The Tomatometer rating – based on the published opinions of hundreds of film and television critics – is a trusted measurement of movie and TV programming quality for millions of moviegoers. It represents the percentage of professional critic reviews that are positive for a given film or television show.
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The Tomatometer is 60% or higher.
The Tomatometer is 59% or lower.
Movies and TV shows are Certified Fresh with a steady Tomatometer of 75% or higher after a set amount of reviews (80 for wide-release movies, 40 for limited-release movies, 20 for TV shows), including 5 reviews from Top Critics.
Percentage of users who rate a movie or TV show positively.
I can't say you'll enjoy Amour. That would be an inappropriate reaction, in fact. Hollywood has conditioned us to expect swelling violins as characters draw close to death. (Here) there's little drama and nothing in the way of ceremony.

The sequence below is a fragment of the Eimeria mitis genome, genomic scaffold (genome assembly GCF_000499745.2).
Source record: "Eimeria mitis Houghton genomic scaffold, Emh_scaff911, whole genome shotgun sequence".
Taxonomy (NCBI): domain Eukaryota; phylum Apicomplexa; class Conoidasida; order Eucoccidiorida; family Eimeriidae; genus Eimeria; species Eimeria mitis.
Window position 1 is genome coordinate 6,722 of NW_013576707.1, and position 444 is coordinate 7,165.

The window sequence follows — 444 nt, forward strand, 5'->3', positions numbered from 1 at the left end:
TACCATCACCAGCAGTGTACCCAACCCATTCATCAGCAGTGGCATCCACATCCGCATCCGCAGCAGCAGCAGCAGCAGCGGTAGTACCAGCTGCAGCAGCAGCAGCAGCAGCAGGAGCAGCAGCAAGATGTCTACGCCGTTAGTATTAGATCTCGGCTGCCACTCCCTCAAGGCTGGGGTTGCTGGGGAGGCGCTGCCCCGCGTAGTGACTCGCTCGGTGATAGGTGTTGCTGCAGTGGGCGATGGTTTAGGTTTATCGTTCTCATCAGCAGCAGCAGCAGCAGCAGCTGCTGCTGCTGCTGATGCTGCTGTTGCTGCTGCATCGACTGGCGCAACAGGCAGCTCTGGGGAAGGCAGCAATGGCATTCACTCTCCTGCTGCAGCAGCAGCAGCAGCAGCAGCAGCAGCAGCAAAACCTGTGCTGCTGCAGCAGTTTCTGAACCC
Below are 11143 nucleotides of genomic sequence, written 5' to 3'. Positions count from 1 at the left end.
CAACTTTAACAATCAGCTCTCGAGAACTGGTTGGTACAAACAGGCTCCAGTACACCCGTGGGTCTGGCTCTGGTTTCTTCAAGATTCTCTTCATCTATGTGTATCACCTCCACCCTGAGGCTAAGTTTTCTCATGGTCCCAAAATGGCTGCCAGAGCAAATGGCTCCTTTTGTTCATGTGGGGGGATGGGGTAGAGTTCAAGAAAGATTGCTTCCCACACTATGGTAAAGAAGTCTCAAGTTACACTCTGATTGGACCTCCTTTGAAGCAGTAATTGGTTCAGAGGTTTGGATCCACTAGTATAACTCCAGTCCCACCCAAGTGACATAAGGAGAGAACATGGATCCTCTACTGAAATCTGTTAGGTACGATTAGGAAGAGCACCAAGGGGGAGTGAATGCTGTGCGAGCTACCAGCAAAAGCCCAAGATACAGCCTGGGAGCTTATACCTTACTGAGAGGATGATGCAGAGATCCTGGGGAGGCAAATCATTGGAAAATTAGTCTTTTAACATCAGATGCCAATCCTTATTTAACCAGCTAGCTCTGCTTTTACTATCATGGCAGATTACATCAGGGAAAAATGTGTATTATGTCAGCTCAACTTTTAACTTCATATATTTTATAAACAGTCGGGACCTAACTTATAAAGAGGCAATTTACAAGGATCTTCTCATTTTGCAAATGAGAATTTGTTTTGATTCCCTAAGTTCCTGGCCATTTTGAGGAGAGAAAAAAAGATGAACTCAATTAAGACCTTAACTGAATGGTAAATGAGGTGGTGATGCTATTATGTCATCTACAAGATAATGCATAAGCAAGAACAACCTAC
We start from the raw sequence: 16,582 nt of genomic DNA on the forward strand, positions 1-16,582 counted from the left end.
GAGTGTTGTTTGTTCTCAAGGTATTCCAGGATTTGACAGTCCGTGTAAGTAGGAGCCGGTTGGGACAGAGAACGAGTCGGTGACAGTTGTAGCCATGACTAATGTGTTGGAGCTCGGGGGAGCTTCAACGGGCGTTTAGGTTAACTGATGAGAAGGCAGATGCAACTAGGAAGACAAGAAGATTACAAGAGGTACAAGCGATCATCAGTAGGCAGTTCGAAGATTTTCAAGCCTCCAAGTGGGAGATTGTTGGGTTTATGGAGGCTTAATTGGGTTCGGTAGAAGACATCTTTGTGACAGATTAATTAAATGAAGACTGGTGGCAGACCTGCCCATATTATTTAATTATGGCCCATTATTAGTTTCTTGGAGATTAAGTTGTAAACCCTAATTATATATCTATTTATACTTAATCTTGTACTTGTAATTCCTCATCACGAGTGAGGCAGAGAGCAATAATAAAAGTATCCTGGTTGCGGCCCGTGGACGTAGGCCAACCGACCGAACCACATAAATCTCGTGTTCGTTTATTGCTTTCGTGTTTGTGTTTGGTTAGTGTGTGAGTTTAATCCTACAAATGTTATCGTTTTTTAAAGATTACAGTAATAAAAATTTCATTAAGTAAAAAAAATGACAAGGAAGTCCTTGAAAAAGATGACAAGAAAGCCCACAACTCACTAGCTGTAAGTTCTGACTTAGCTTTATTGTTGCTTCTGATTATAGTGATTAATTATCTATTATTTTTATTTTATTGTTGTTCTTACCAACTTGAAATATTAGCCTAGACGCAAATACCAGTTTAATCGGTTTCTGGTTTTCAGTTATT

Michael Haneke's profound new film Amour is far from your standard Hollywood romance. It is also a more nuanced, challenging and thought-provoking experience than that one word might lead you to believe.
We wake from the best movies as witnesses; we feel the truth of what we have seen and heard, and though we know it's only a movie - just as we know in lucid dreams that we're actually asleep - we cannot help but feel changed by what we have seen.
While [director Michael] Haneke's love of long takes invite you to stare into the corrugated faces of Georges and Anne as their worlds change, there is a leaden quality to many stretches of the film that assume a profundity that simply isn't there.